Thursday, May 07, 2009

Nip it. Nip it in the bud

Because they've done such a good job at picking BOE members and Superintendents the Chamber now wants to facilitate consideration of the BOE having taxing authority. Who didn't know this conversation was going to be renewed in this era of tight budgets, property reassessments and the unquenchable MNPS budget 'needs'?

Education 2020 Speaker Series As Metropolitan Nashville Public Schools (MNPS) continues to struggle to meet the rising benchmarks of No Child Left Behind, Nashville must have a governance system that aligns the day-to-day responsibility of running our schools with clear accountability for results. With the governance of MNPS currently being shared among the school board, director of schools, mayor and the state of Tennessee, there is a pressing need for community discussion about governance reform. Please join us for a panel discussion exploring the possibility of allowing the Metro School Board to control its own budget by having its own taxing authority.

Julia Bernath, vice chair, Board of Education, Fulton County, Georgia
Kent McNish, board member, Franklin Special School District
Stephen Smith, assistant executive director, Tennessee School Board Association Alvin Wilbanks, superintendent, Gwinnett County, Georgia

Let's start with the fact that once the BOE gets more than 1/3rd of the Metro Budget...they pretty much have carte blanche over how it's spent. They've already got control. And what control they don't have can be vastly fixed by refusing Federal dollars and getting out from under NCLB all together.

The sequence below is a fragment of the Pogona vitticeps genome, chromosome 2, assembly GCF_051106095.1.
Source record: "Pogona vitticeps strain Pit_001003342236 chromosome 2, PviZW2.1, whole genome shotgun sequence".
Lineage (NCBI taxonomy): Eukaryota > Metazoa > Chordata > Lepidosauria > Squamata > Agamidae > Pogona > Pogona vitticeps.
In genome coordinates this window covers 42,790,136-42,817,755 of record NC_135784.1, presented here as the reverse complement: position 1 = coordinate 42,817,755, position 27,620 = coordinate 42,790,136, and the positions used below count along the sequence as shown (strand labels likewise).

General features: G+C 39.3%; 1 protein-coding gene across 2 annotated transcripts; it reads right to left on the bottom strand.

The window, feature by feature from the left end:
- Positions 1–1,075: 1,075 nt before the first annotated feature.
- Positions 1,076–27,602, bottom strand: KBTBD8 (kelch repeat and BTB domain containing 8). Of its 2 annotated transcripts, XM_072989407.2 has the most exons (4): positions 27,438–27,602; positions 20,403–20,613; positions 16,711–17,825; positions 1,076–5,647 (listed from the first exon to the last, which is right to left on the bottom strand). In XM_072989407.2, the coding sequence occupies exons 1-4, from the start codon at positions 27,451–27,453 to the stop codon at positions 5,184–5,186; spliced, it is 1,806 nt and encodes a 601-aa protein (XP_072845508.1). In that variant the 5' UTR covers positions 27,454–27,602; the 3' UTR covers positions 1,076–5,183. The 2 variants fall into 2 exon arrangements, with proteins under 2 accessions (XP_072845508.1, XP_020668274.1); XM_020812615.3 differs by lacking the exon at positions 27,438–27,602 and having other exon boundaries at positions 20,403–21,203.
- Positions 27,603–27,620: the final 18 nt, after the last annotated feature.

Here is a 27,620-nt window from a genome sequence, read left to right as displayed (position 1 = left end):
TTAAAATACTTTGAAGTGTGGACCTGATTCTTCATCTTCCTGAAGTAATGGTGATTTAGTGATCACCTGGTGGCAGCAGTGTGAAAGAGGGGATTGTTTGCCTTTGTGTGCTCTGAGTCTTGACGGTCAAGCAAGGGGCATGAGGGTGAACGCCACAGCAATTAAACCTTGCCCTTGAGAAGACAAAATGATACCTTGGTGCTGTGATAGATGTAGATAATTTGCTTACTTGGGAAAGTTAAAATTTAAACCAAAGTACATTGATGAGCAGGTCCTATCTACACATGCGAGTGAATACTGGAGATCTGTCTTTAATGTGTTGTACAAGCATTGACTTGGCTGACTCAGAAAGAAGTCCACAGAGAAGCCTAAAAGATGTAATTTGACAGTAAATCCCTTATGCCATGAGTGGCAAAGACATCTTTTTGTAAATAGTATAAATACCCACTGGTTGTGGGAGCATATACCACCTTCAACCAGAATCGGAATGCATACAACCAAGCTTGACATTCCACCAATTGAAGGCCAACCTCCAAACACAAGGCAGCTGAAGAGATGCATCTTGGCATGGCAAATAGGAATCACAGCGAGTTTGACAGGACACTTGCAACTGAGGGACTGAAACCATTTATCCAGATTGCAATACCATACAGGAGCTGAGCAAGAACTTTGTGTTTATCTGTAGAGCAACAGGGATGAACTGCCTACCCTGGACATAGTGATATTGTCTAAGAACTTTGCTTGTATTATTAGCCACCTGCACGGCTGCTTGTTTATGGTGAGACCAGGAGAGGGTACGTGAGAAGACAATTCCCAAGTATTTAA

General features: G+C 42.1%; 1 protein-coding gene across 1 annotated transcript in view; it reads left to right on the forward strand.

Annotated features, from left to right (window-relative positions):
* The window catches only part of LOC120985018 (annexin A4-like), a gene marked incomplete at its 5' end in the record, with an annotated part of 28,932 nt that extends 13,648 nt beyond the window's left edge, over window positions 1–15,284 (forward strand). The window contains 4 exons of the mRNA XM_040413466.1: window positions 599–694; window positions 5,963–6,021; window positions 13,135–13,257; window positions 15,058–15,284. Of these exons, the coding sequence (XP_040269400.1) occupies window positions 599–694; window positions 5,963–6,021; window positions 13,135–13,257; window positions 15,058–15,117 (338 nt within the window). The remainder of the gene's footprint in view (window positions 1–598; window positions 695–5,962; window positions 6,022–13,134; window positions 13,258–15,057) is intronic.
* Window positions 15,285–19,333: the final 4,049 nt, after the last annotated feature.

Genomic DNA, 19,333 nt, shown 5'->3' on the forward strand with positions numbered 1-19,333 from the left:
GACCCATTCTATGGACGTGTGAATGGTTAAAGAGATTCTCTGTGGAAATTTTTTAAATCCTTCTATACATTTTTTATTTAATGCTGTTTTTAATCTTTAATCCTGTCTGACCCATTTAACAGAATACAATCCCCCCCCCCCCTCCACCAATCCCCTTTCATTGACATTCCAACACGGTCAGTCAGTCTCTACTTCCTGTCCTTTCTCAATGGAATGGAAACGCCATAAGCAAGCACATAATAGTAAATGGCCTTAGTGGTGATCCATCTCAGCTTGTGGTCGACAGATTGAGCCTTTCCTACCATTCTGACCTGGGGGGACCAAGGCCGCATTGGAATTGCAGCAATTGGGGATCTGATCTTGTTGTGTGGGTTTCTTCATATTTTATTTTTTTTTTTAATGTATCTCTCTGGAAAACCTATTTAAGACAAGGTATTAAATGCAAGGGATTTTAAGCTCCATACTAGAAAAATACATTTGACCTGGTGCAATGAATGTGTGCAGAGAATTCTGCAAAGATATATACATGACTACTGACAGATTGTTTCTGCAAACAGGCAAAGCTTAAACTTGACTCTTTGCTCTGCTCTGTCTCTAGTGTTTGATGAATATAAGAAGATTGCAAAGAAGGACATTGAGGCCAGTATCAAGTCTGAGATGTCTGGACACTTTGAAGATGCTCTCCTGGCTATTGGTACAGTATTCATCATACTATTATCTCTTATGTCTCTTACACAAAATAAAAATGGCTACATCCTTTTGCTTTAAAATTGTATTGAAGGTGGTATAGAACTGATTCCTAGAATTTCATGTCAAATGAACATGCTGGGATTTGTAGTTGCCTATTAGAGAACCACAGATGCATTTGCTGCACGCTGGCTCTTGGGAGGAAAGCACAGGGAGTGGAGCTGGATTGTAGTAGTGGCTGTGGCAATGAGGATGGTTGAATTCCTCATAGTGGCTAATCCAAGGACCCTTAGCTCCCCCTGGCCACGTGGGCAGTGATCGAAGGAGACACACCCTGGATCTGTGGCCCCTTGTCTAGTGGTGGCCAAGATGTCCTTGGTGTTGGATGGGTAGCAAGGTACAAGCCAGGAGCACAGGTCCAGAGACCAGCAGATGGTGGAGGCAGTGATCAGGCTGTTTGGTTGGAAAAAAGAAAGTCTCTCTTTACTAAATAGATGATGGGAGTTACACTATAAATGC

Then let's move on to the fact that it was Chamber President/CEO Ralph Schultz that trained the BOE in the very flawed Policy Governance system they already use that fails to provide 'clear accountability' for results. Exhibit A: Pedro Garcia. Exhibit B: State oversight.

1 comment:

N.S. Allen said...

From the webpage itself, it looks like this is more an attempt to explore dialogue on various modes of governance, rather than to advocate or even specifically urge discussion just of giving the BOE taxation powers.

For instance, the previous panel in the series was on mayoral control of schools, which would presumably be incompatible with enhancing the power of an independent school board.

That being said, BOE-run taxation would be an awful idea. There is no rational viewpoint from which you can look at a system weighted down by an unnecessary and overly complex division of governing powers and conclude that the answer is to make that division even more complicated and counter-intuitive.

Still, the way we do school system budgets does need to change - probably a whole lot. It's just that the BOE is almost certainly an awful place to do it.